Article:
“There’s everyone else in the world. And then there is you.”
World-class heart surgeon Dr. Peter Sutter runs his life with the instinctive precision of a master of the universe. But when he leaves the operating room, the only living thing waiting for him is a golden retriever. Then a chance encounter with an enigmatic woman changes everything.
Exploring the depths of Rosalind’s intoxicating body and captivating spirit, Peter quickly falls under her spell. Miraculously, the feeling is mutual.
But fate is waiting just around the corner. And it might be carrying a lead pipe.
ROSALIND is a sensual, witty, moving story about the joy of real love, the surprise and delight of unexpected passion, and the transcendent power of human connection.
Targeted Age Group:: 18+
What Inspired You to Write Your Book?
I believe in soulmates, though they can be hard to find. I wanted to tell the story of two such lovers who have the great good fortune to meet. I was inspired to tell the story from the perspective of the man, not the woman, because I believe men love as deeply and uncompromisingly as women and wanted to convey that lesser-told perspective. My goal was to write a funny, moving, sincere celebration of true love and passion that is joyous, bittersweet, and sometimes even heart-rending — like life, in other words.
How Did You Come up With Your Characters?
I decided to write about a cardiac surgeon falling head over heels in love because I was fascinated by the interior life of such an exalted person. I wanted to give life to the kind of man who is often perceived by outsiders to be largely above the emotional fray, but who is every bit as passionate and lonely and eager to give and receive love as the rest of us. In Rosalind, the main female character, I tried to write the kind of woman I love to know in real life — independent, slightly profane, sure of her desires, physically voracious, and emotionally open and available.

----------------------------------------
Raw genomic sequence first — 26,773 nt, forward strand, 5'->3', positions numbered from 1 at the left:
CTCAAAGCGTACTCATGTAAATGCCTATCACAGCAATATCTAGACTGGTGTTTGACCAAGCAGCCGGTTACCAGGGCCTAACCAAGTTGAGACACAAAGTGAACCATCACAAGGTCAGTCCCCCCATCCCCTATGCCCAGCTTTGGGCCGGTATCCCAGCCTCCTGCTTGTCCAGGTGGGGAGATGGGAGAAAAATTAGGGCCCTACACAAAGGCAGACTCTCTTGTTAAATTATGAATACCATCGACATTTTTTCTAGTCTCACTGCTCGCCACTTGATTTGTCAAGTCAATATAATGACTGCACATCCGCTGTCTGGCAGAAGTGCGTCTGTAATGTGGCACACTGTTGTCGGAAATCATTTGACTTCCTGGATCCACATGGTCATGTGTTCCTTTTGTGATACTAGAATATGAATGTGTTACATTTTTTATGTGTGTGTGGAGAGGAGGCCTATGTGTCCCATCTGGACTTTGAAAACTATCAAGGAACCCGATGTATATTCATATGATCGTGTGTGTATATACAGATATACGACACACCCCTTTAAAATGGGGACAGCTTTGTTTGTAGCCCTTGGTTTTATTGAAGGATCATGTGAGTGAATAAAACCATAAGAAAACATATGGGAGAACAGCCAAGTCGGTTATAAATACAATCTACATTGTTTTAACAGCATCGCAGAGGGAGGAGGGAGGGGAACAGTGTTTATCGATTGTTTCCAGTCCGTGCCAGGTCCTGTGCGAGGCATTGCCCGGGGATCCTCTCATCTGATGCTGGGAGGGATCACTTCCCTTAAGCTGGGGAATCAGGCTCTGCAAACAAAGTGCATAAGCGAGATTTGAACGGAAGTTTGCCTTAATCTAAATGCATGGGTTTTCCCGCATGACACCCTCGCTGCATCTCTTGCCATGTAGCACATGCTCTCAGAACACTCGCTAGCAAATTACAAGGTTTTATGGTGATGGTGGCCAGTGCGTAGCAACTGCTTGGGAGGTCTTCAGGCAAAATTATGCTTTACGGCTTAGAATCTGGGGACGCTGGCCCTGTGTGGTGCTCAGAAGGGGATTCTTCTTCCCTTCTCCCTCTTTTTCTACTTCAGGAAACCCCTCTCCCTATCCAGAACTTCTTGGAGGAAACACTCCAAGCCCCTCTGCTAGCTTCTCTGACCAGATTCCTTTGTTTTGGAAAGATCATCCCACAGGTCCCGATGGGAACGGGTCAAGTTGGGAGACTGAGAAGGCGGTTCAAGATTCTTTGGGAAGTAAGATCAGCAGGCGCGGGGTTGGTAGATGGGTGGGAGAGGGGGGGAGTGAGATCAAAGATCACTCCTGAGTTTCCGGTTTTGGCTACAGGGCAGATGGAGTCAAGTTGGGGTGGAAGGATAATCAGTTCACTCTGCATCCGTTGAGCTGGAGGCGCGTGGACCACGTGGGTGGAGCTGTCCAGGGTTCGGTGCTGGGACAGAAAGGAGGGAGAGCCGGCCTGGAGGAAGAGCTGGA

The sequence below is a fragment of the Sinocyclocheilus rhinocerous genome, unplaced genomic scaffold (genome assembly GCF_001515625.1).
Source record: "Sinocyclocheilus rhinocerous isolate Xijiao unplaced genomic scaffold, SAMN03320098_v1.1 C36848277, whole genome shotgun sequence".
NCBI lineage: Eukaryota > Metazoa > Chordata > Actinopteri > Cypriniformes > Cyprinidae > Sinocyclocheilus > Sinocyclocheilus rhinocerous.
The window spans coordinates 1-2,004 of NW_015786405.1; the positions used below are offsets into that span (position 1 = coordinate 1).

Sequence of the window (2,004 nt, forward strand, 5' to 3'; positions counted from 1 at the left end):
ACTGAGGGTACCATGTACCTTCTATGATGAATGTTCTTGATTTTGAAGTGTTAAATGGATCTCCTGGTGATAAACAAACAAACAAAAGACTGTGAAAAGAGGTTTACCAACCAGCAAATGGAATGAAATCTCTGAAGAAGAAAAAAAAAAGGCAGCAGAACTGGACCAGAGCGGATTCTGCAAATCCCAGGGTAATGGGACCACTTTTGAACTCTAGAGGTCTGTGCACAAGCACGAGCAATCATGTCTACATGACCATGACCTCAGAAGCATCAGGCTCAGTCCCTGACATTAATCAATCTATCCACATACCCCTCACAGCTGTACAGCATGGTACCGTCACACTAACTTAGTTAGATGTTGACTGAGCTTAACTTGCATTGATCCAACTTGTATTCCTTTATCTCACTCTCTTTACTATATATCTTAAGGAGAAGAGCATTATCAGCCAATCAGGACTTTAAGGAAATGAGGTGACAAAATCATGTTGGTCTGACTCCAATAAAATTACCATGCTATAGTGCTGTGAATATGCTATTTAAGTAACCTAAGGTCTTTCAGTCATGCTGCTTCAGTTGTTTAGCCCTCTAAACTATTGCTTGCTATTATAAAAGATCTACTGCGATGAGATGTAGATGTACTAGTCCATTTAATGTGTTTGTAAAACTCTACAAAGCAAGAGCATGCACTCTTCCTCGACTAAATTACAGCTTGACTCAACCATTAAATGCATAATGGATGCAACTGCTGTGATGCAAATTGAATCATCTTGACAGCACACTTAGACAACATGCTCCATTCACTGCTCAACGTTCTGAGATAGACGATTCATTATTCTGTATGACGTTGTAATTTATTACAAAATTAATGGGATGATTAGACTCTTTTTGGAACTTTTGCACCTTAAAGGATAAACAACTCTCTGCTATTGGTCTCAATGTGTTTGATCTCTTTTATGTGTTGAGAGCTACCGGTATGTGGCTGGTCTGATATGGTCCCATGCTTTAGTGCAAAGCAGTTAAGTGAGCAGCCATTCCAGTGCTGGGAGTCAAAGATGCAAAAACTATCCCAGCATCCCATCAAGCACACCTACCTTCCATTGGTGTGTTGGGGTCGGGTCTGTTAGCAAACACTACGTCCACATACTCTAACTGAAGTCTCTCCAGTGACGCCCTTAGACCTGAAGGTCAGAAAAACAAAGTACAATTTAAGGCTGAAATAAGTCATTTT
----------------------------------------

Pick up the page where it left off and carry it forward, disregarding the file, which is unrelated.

I’d forgotten what it’s like to do things just for the hell of it. We went to the Met late one afternoon, ticketless, on the off chance that we could get in, and scored a pair of nosebleed seats to Götterdämerung, at which we lasted forty minutes before fleeing back to our nest on Fifty-Seventh Street. We took the seven to Citi Field and watched five innings’ worth of the Mets being humiliated by the Cardinals. We poked around antique shops in the East Village, picking up a 1950s-era mailbox and a thick, soft blanket made of fake gray chinchilla. We bought a little vintage Wedgwood dish because the white silhouetted profile on the lid reminded me of Rosalind. We ran into Keith and Estes on the southeast corner of the Park and went with them to the St. Regis, where the three of us sat Rosalind down in the King Cole Bar and plied her with ridiculously expensive single malt.
But mostly we stayed in. At about noon on the Friday, for example, when I had thought we were going to try to get into the Minetta Tavern for lunch, I came out of the bathroom where I’d showered, shaved and dressed to find Rosalind still sprawled on top of the crumpled bedspread with the Times crossword. On her top half, she was wearing the two gray tank tops she had slept in; on the bottom, she had on a pair of light blue cotton underpants cut like short male boxers – a far cry from the silky filmy thing she’d worn that first time we were together, but they got me nonetheless. She was wearing reading glasses on the end of her nose, shiny black cat-eye things she’d picked up at Duane Reade. They made her eyes look huge.
“I thought you hated the Times,” I said. “And why aren’t you dressed? I want my porterhouse.”
She waved a hand to shush me. “Hold on,” she said.
“Mulched.” She filled in the word and tossed the paper, the pencil, and the Edith Prickley glasses on the night table.
“Yeah, of course I hate the Times,” she said. “But I’m not going to hold that against Will Shortz.”
“We’re going to be late,” I said.
Rosalind smiled. She didn’t move. “You look handsome,” she said. “Another half hour gonna kill you, you think?”
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